I have read a lot of 'ugh' books recently. UGH books. Books I did NOT like. It's been a struggle.
I did read the newest Janet Evanovich and while it's not quite like the earlier books (and there's still an annoying love triangle), it seemed less phoned in. I'm still not rushing out to buy her books but I'll pick the next up from the library.
I read this book a few weeks ago. It was a spur of the moment library book based totally on the cover. It's not my normal type of book to be fair, as it has some horror elements. It's really delightful. Well, horror infused delight? I read it all in one sitting because I was hooked.
I have a feeling this hurricane season is going to be not fun. Mostly because that tiny little tropical storm (well, it did kill people, so not tiny) Claudette took me out for a week. I still have a twitchy eye from the migraine. UGH!
Anyways, I didn't get a lot of reading done this week because of it but I'm back in the saddle. I managed to get most of my mail sorted and my desk is a little more clear.
Let's get to the book! I think Emma Mills is one of those authors that I just enjoy. I discovered her through a book subscription and then kept up with her output. Lucky Caller is the last book I read from her. She (or the publisher) has changed the artwork cover, which is very annoying mid series but since her books are stand alone - I can deal with it. It is sad how they don't match (since the others do). Her old books were re-released with new covers so that's nice. For other people.
This is a YA contemporary romance, set in a large high school in the States. It features two friends who had drifted apart end up in the same group in their elective class.
Oh my gosh, what a week! It's been non-stop hasn't it? I had been at the doctors (migraines, yuck) and I had just finished filling out my Bumble BFF profile when all those nutters stormed the capitol. I guess backwards America invaded America so then America had to invade backwards America to get America back on target. The plague kept America at home!
In all seriousness, it's pretty messed up. I read the capitol has not been invaded since 1814 when the British (technically, Canadian) troops torched it. I'm glad that so I don't know anyone who was part of the insurrection...although when I posted a meme from it (obviously against these people) my cousin liked it...until she saw that part where I called them treasonous scum. Then she unliked it. I don't talk to that side of my family anyways (mostly because of other reasons pre-Trump). The only thing they ever gave me for Christmas was whatever they couldn't sell from their various MLM schemes. It's not a loss.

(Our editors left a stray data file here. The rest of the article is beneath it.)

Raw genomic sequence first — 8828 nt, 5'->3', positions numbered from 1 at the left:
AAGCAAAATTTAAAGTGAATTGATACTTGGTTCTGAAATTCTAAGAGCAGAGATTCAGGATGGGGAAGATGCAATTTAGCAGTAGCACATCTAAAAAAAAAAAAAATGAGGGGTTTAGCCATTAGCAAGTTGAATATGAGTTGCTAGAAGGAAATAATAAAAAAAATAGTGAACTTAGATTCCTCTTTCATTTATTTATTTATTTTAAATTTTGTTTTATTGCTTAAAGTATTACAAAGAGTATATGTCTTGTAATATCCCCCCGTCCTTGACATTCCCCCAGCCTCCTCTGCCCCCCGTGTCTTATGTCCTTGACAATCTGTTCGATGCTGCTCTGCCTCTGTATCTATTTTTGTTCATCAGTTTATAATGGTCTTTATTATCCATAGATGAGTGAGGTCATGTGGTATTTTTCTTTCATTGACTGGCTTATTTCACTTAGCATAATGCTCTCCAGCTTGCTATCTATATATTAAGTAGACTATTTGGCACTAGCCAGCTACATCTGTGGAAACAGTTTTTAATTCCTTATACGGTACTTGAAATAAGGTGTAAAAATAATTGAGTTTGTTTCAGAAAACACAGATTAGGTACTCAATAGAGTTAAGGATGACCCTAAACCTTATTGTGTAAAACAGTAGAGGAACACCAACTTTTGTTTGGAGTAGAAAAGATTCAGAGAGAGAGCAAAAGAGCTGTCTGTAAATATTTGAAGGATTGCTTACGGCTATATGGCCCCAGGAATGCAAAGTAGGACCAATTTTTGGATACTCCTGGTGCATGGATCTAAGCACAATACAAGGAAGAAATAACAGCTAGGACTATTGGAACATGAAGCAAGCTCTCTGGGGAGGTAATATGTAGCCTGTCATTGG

Whatever. Trump is gone in two days. Although I'm sure he'll seethe in south Florida. Lucky them.
I picked this book up a long time ago. It's been sitting on my TBR shelf for awhile (because I'm slooooow) but with the "Great Reading" of 2020, I picked this up. It's based off a movie. The movie is based off the fairy tale.
Manga Classics: Pride and Prejudice + some other quick reviews (The Thousandth Floor, Quiet Neighbors)Read Now
My detox lasted for about eight days. So that was exciting. I tried to start some new shows, some new books, and some new hobbies. I didn't do my normal "admin" for the website so I don't have any pictures uploaded so I thought I'd go through my backlist and talk about some books that I didn't have any plans for a full review on.
Pride and Prejudice
The starting book is a "manga" or illustrated classic. I'm a big fan of multi-media approaches to literature because I feel that everyone learns differently. Also, sometimes reading the original text can be rough, but seeing a play/movie/radio adaption etc., can do wonders. It also tends to force me back to the source material to read again. I don't think Austen's works are that hard to follow but I will admit that sometimes I struggle through following the historical notes or satire that is throughout her works. I have a few of the Shakespeare illustrated/graphic novels/manga (I don't quite know the correct term for the oeuvre here) and I think they're great. I did give away some that I didn't love as much (one of Shakespeare's Tragedies, an Austen that I didn't love as much, and a duplicate copy that was sent to me) to a classroom near me.
Well, it's still a mess out there. I'm starting my quarantine over (I had to go to the grocery store yesterday) to be on the safe side...so day one! It's still not widespread in my area but to be fair...there aren't many tests (and it takes a long time to get results back) so I suppose the information I'm receiving is from two or so weeks ago.
I'm focusing on work (which has mostly collapsed) and cleaning my house. I haven't been able to sit still to watch new TV shows, although my friend has been pushing me to watch Tiger King on Netflix. Also, I still haven't seen Miss Fisher's new movie. I think I need to stop reading so much of the news, it's all anxiety-inducing for me.
Reading has also been much slower, mostly because of the inability to sit still and relax. I'm in the process of reading three books, Emma (the annotated version) by Jane Austin, The Highwayman by Kerrigan Byrne (the first chapter isn't doing much for me but I have hope) and The Impersonator by Mary Miley. Maybe I can swing through those soon.
I just finished Ayoade on Top by Richard Ayoade. I enjoy Ayoade's humor and he was promoting this on Graham Norton's show so I ordered it (from the UK) and it's adorable. Adorkable? Mostly, it's intelligently sarcastic, witty and has a grammatically correct triple apostrophe. Be still my heart. If you're trying to determine where you've seen Ayoade, he's been in several TV shows, directed some movies, written a few books, appeared on panel shows, is currently hosting a game show in the UK AND played Moss on the IT Crowd.
I think because my anxiety is so high I haven't really sat down to make this week's posts. I'm all over the place on it. So, instead, I thought I would show some of the YA books I enjoyed (but passed on to teachers). I wouldn't normally go into a longer post about them but hey, maybe I should do shorter posts anyways.
This is the third book I've read by Jenn Bennett. The other two being Alex, Approximately and Starry Eyes. I received Starry Eyes in an Uppercase Box and bought the other two from the bookstore. I like Bennett's books because while they're light-hearted, they're still well plotted with some serious issues. Often characters (even lead characters) are not white. They're also LGBTQ+ friendly (although not lead romances in the three I've read). YA is often times ahead of the curve with inclusion.